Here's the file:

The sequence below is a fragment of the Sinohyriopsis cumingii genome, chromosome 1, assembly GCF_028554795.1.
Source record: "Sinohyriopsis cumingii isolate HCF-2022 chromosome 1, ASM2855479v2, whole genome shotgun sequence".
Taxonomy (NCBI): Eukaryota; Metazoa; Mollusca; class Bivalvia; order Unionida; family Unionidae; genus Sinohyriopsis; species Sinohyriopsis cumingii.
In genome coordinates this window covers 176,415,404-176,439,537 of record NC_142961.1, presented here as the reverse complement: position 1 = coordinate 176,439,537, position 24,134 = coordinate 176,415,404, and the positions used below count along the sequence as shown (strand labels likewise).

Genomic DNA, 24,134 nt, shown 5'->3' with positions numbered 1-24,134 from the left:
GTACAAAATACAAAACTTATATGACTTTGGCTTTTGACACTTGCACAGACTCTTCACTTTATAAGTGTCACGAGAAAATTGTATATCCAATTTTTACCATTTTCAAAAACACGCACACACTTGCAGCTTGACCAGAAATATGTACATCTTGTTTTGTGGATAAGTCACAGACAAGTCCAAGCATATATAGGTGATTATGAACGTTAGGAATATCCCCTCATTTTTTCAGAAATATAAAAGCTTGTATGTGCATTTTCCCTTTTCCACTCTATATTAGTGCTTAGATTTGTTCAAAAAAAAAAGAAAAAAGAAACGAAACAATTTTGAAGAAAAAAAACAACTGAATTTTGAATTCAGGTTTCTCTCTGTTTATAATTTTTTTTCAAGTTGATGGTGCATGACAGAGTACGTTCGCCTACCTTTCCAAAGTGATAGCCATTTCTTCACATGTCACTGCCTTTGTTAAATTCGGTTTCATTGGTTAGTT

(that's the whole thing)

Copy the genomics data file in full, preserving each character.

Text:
The sequence below is a fragment of the Sinohyriopsis cumingii genome, chromosome 1, assembly GCF_028554795.1.
Source record: "Sinohyriopsis cumingii isolate HCF-2022 chromosome 1, ASM2855479v2, whole genome shotgun sequence".
Taxonomy (NCBI): Eukaryota; Metazoa; Mollusca; class Bivalvia; order Unionida; family Unionidae; genus Sinohyriopsis; species Sinohyriopsis cumingii.
In genome coordinates this window covers 176,415,404-176,439,537 of record NC_142961.1, presented here as the reverse complement: position 1 = coordinate 176,439,537, position 24,134 = coordinate 176,415,404, and the positions used below count along the sequence as shown (strand labels likewise).

Genomic DNA, 24,134 nt, shown 5'->3' with positions numbered 1-24,134 from the left:
GTACAAAATACAAAACTTATATGACTTTGGCTTTTGACACTTGCACAGACTCTTCACTTTATAAGTGTCACGAGAAAATTGTATATCCAATTTTTACCATTTTCAAAAACACGCACACACTTGCAGCTTGACCAGAAATATGTACATCTTGTTTTGTGGATAAGTCACAGACAAGTCCAAGCATATATAGGTGATTATGAACGTTAGGAATATCCCCTCATTTTTTCAGAAATATAAAAGCTTGTATGTGCATTTTCCCTTTTCCACTCTATATTAGTGCTTAGATTTGTTCAAAAAAAAAAGAAAAAAGAAACGAAACAATTTTGAAGAAAAAAAACAACTGAATTTTGAATTCAGGTTTCTCTCTGTTTATAATTTTTTTTCAAGTTGATGGTGCATGACAGAGTACGTTCGCCTACCTTTCCAAAGTGATAGCCATTTCTTCACATGTCACTGCCTTTGTTAAATTCGGTTTCATTGGTTAGTT